My Bronco desperately needed a new battery and barely started on a warm day. It was a decade old and showing signs of age. It was all I had left. Everything I touched felt frozen. The seat. The steering wheel. The ignition. I paused before inserting the key. I didn’t know how to move on, or if I wanted to. Everything that gave purpose to my life had come to an end. I didn’t know who I was without a band or a wife. I didn’t know who I could be. Options are scarce for singers with no voice. Singing in a band was all I’d done since high school. It was my voice that had opened every door in my life. Without my voice, I was nobody.
I took a deep breath and leaned back into the cold seat. I couldn’t exhale. I was frozen. There was no sound, no color, no hope. I tried to scream. Nothing came out. The pain, built in my silence and without a voice, could only escape through tears. I had never been so alone.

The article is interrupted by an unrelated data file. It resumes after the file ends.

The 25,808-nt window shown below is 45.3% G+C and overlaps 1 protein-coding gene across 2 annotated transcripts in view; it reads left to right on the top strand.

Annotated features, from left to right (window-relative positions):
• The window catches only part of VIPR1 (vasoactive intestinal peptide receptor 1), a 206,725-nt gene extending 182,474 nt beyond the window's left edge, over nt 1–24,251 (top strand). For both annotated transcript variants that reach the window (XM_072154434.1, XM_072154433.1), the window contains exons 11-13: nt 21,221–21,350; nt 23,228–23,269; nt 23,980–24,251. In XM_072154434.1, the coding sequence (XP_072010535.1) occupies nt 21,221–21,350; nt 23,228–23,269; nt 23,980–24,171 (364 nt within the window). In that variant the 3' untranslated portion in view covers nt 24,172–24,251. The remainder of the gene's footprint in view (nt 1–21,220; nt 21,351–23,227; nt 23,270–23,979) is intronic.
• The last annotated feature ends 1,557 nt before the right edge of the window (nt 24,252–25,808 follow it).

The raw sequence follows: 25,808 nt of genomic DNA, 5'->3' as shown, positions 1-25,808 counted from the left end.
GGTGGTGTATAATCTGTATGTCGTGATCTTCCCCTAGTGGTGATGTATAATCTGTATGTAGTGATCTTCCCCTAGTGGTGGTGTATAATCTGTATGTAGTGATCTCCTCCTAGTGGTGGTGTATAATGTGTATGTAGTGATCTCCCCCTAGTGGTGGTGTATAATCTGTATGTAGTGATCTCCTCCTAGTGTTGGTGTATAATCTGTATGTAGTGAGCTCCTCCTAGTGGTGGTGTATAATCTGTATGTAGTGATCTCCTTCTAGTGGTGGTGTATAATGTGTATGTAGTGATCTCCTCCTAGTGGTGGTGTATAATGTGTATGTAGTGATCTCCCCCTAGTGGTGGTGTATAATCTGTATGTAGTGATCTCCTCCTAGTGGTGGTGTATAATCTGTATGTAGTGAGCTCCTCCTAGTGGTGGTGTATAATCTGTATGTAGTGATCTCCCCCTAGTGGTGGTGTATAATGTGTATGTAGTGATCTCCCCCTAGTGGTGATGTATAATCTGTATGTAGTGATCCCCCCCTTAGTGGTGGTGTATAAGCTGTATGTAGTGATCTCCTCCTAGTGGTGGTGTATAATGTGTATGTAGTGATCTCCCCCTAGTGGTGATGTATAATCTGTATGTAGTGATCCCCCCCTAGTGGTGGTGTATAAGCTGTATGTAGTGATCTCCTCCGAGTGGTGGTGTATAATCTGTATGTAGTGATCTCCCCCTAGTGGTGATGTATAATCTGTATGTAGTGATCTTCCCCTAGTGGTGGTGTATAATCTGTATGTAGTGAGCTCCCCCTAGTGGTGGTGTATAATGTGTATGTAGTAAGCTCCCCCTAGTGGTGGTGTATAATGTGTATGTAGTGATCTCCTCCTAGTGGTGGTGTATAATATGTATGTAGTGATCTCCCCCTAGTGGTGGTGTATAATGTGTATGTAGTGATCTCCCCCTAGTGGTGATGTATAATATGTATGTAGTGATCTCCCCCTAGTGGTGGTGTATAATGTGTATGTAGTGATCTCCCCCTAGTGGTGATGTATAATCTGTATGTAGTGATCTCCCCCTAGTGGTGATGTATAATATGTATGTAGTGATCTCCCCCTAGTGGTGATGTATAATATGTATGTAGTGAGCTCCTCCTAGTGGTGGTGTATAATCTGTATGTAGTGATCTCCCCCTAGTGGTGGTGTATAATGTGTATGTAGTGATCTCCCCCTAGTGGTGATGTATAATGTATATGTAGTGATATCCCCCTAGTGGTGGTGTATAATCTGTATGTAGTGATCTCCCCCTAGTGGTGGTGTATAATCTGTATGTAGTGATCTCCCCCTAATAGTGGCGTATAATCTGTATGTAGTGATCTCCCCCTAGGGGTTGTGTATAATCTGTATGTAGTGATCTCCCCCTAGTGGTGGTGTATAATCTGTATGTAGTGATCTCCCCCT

I stuck the key in the ignition and mumbled a cry of desperation. The words were barely audible.
“God, if you’re here, start this truck. I need you to start this truck.”
At that moment, I needed to know if God was real. Was he an active participant in this life or did he just wind the clock and let it go? If he wasn’t what was promised on that rooftop in Haiti half a life ago, I was ready for it all to be over. I was tired of placing hope in fantasies.
I turned the key in the ignition. Several things happened at once.
I felt the warmth of a lion’s breath come over me. The Bronco was no longer cold.
The engine started with a growl.
A song started playing loudly through the radio. I recognized it immediately.
This is the good life.
I’ve lost everything
I could ever want
and ever dream of.